Net Promoter SystemSM, Bain & Company, 2013
By: FGI Staff
Are there opportunities for consumer packaged goods (CPG) companies in the digital space?
Some executives say yes, others say....maybe. The problem with digital and CPG companies is the unknown. While it's true consumer shopping habits are most often done online, the products purchased are not normally those produced by CPG companies (at least not now). Industry experts are expecting that behavior to shift, causing top brands to start looking seriously into their digital strategies. In fact, leading consumer-packaged-goods companies are already pilot testing their presence in the online space, tapping into potential new buyers, developing new products, and making them more accessible to the ever-so-savvy consumer. Whether it be utilizing the ecommerce space or leveraging digital to gain better insights – more CPG companies will need to take part in a trend that likely won’t ever go away.
Myth: Shopping online is mainly used by the millennial.
False. According to a study by Deloitte, GenX and Baby Boomers are increasing their online shopping habits due to some not-so-obvious instances. One respondent to this study said they would strongly consider purchasing consumer goods online as age and mobility decreases. That insight opens up significant opportunity for companies who are looking to grow in the ecommerce space.
It’s no secret the shopping behaviors of consumers have changed drastically in the recent decade. CPG companies change their strategies to make their products more accessible to the consumer.
Some companies might go as far to ask, “does this mean traditional shelf space will become less important in the future?” Absolutely not. Having a presence in the ecommerce space should be part of the overall strategy for future growth, not the only strategy. While a digital presence is a significant part of growth, acquiring traditional shelf space is still a top priority for CPG companies.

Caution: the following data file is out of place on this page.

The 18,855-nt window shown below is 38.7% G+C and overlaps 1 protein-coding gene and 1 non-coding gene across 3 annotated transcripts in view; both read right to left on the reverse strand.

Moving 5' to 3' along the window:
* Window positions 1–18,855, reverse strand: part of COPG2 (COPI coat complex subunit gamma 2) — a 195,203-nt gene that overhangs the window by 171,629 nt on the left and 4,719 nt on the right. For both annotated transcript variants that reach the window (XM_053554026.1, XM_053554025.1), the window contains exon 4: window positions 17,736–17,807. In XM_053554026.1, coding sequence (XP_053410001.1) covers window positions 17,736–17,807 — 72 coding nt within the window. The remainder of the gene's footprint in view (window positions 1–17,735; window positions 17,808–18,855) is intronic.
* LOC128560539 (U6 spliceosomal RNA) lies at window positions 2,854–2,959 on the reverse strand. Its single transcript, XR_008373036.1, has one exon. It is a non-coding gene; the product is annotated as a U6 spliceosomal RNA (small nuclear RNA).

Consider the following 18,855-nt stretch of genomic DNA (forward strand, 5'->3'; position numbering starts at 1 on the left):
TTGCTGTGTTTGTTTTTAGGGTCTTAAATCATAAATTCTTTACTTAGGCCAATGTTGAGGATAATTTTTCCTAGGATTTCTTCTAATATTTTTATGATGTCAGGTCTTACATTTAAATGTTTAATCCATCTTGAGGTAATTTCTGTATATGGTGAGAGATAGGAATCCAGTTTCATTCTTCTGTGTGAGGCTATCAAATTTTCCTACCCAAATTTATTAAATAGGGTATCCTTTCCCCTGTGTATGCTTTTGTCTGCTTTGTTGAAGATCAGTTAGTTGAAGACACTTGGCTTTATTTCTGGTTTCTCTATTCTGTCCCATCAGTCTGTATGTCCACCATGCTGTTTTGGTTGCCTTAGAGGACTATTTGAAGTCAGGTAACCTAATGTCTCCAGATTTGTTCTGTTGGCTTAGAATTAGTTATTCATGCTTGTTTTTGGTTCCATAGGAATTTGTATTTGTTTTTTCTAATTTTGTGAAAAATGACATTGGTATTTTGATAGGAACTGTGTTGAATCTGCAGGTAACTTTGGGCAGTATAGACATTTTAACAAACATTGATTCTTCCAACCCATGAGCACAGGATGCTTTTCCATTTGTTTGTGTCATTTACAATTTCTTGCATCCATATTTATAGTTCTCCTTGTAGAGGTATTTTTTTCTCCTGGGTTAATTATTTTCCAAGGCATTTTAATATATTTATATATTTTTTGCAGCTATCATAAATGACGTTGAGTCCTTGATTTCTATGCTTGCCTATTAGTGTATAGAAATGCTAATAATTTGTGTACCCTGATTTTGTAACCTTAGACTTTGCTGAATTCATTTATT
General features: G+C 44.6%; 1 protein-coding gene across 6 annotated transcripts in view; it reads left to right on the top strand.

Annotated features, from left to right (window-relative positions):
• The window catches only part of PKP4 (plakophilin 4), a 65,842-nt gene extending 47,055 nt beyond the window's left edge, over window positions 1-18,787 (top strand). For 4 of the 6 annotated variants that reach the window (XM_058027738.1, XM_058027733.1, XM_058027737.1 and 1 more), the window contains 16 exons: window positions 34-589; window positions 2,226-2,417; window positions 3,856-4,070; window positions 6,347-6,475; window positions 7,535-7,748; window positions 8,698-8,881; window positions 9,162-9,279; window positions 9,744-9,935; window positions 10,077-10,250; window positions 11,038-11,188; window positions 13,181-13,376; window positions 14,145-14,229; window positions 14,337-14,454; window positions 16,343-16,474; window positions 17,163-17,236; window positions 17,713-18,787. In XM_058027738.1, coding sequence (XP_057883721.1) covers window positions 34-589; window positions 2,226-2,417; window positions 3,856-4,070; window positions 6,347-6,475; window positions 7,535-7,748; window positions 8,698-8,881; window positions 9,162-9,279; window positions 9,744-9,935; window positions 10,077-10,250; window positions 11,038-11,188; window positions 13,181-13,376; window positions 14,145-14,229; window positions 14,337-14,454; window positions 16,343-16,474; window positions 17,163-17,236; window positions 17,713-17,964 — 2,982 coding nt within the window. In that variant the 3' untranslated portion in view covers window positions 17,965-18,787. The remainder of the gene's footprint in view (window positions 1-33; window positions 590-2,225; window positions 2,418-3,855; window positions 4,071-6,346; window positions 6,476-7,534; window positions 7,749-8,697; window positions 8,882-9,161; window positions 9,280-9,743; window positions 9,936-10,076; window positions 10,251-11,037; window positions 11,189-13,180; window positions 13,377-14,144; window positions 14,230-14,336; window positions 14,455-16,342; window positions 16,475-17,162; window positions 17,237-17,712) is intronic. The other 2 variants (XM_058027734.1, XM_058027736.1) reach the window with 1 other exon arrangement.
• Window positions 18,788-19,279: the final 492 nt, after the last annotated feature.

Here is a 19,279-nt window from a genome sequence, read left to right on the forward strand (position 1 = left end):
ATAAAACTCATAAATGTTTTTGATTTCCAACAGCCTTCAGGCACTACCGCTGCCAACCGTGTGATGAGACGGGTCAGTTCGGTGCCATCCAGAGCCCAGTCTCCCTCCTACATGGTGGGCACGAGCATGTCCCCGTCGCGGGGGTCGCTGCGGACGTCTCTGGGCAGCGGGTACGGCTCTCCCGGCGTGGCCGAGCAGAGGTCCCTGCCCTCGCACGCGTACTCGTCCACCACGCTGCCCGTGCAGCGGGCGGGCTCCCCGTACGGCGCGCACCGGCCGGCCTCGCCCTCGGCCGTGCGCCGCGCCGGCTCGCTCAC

Myth: Using the digital space overall doesn’t provide much value to the CPG industry.
False. Online communities are an emerging technology that provide companies with real-time answers to questions, allowing them to improve products or develop new ones. According to an article written by McKinsey, Gatorade utilizes online communities to monitor and analyze consumer answers, get ideas, and optimize landing pages. Kraft has also used online communities that resulted in their ever-popular Nabisco 100-calorie pack products, generating $100 million in sales within the first year of launch.
As you can see, the digital space offers valuable insights that CPG companies can action. By pairing strategic goals with data-driven insights and logic, brands can start seeing a measurable impact on growth and profitability.
Here are more questions online communities can answer:
Product development & innovation: Are there opportunities for additional products? How popular will these new products be with consumers? Companies should also test new pricing and promotion strategies to see which has a higher ROI.
Marketing and branding: Are consumers aware of your brand in the digital space? How do they feel about your brand? Are you communicating the right message?
Customer experience: What does the online purchase path of your buyers look like and what is their experience with it? What are your customers saying about you? Are they likely to refer?
Question: What are your thoughts on CPG companies in the digital space?